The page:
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A Gamma function

  1. May 15, 2016 #1
    I have two questions related Gamma functions

    1. Finding ##\Gamma## analytically. Is that possible only for integers and halfintegers? Or is it possible mayble for some other numbers? For example is it possible to find analytically ##\Gamma(\frac{3}{4})##?

    2. Integral ##\Gamma(x)=\int^{\infty}_0 \xi^{x-1}e^{-\xi}d \xi ## converge only for ##x>0## in real analysis. How can we then write ##\Gamma(\frac{1}{2})=\Gamma(-\frac{1}{2}+1)## when relation ##\Gamma(x+1)=x\Gamma(x)## is derived from partial integration?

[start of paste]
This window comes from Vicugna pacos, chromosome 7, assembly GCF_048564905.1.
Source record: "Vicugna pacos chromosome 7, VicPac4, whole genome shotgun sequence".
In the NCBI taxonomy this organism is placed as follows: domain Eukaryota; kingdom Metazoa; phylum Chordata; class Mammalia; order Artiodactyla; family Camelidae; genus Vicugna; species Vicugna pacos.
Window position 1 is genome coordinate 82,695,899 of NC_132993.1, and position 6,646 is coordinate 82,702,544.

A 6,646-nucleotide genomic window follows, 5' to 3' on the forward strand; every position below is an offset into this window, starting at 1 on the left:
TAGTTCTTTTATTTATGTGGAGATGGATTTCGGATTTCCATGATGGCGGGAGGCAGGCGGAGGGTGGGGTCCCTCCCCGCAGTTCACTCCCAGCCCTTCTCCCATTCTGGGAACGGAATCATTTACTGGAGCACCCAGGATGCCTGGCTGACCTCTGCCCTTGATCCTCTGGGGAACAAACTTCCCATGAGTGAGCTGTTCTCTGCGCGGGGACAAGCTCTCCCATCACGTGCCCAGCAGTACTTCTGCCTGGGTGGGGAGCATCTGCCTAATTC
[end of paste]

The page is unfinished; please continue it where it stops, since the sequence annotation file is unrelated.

2. jcsd
  3. May 15, 2016 #2

    fresh_42

    Staff: Mentor

    How about to use Gauß' formula for ##x \in ℂ \backslash \{0, -1, -2, \dots \}## instead:

    $$Γ(x) =\lim_{n→\infty} \frac{n!n^x}{x(x+1) \cdots (x+n)}$$

    Edit: It's sufficient to require ##Re(x) > 0## for the integral formula.
     
  4. May 15, 2016 #3

    mathman

    User Avatar
    Science Advisor
    Gold Member

    The gamma function has singularities at 0 and negative integers. Using analytic continuation the function can be defined elsewhere.
     
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